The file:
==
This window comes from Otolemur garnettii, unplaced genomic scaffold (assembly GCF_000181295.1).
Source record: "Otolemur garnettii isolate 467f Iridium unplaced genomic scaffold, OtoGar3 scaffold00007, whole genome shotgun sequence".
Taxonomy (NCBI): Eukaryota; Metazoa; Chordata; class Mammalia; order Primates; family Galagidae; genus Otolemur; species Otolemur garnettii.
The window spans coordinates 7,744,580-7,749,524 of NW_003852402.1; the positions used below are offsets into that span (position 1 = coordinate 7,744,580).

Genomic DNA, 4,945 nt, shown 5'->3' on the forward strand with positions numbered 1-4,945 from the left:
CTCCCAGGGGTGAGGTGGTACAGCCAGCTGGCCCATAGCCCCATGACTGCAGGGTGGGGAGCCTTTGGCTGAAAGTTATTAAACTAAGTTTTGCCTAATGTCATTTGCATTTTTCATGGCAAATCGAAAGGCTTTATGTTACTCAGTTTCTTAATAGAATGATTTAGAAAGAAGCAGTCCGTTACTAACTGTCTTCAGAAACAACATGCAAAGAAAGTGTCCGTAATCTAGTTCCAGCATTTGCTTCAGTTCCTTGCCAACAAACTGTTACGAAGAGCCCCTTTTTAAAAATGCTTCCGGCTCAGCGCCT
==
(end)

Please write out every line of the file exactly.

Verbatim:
This window comes from Otolemur garnettii, unplaced genomic scaffold (assembly GCF_000181295.1).
Source record: "Otolemur garnettii isolate 467f Iridium unplaced genomic scaffold, OtoGar3 scaffold00007, whole genome shotgun sequence".
Taxonomy (NCBI): Eukaryota; Metazoa; Chordata; class Mammalia; order Primates; family Galagidae; genus Otolemur; species Otolemur garnettii.
The window spans coordinates 7,744,580-7,749,524 of NW_003852402.1; the positions used below are offsets into that span (position 1 = coordinate 7,744,580).

Genomic DNA, 4,945 nt, shown 5'->3' on the forward strand with positions numbered 1-4,945 from the left:
CTCCCAGGGGTGAGGTGGTACAGCCAGCTGGCCCATAGCCCCATGACTGCAGGGTGGGGAGCCTTTGGCTGAAAGTTATTAAACTAAGTTTTGCCTAATGTCATTTGCATTTTTCATGGCAAATCGAAAGGCTTTATGTTACTCAGTTTCTTAATAGAATGATTTAGAAAGAAGCAGTCCGTTACTAACTGTCTTCAGAAACAACATGCAAAGAAAGTGTCCGTAATCTAGTTCCAGCATTTGCTTCAGTTCCTTGCCAACAAACTGTTACGAAGAGCCCCTTTTTAAAAATGCTTCCGGCTCAGCGCCT